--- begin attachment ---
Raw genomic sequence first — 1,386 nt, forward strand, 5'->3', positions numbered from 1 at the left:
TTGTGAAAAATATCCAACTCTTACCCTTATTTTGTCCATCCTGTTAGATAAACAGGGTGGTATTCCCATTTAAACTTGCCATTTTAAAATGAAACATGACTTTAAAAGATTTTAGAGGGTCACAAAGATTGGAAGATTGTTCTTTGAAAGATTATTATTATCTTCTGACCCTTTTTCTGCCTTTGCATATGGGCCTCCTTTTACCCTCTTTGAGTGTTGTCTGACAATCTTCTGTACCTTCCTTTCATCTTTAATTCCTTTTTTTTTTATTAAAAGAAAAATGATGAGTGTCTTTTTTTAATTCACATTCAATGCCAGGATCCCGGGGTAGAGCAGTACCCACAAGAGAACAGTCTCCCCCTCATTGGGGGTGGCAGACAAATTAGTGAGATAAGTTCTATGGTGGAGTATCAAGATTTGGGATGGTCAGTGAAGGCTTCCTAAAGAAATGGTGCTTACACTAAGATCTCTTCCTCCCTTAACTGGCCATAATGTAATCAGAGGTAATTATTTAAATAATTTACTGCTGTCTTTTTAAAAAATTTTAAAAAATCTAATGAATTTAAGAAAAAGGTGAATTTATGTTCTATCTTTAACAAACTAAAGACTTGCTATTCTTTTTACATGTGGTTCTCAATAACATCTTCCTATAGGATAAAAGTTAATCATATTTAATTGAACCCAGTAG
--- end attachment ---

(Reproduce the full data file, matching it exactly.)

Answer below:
Raw genomic sequence first — 1,386 nt, forward strand, 5'->3', positions numbered from 1 at the left:
TTGTGAAAAATATCCAACTCTTACCCTTATTTTGTCCATCCTGTTAGATAAACAGGGTGGTATTCCCATTTAAACTTGCCATTTTAAAATGAAACATGACTTTAAAAGATTTTAGAGGGTCACAAAGATTGGAAGATTGTTCTTTGAAAGATTATTATTATCTTCTGACCCTTTTTCTGCCTTTGCATATGGGCCTCCTTTTACCCTCTTTGAGTGTTGTCTGACAATCTTCTGTACCTTCCTTTCATCTTTAATTCCTTTTTTTTTTATTAAAAGAAAAATGATGAGTGTCTTTTTTTAATTCACATTCAATGCCAGGATCCCGGGGTAGAGCAGTACCCACAAGAGAACAGTCTCCCCCTCATTGGGGGTGGCAGACAAATTAGTGAGATAAGTTCTATGGTGGAGTATCAAGATTTGGGATGGTCAGTGAAGGCTTCCTAAAGAAATGGTGCTTACACTAAGATCTCTTCCTCCCTTAACTGGCCATAATGTAATCAGAGGTAATTATTTAAATAATTTACTGCTGTCTTTTTAAAAAATTTTAAAAAATCTAATGAATTTAAGAAAAAGGTGAATTTATGTTCTATCTTTAACAAACTAAAGACTTGCTATTCTTTTTACATGTGGTTCTCAATAACATCTTCCTATAGGATAAAAGTTAATCATATTTAATTGAACCCAGTAG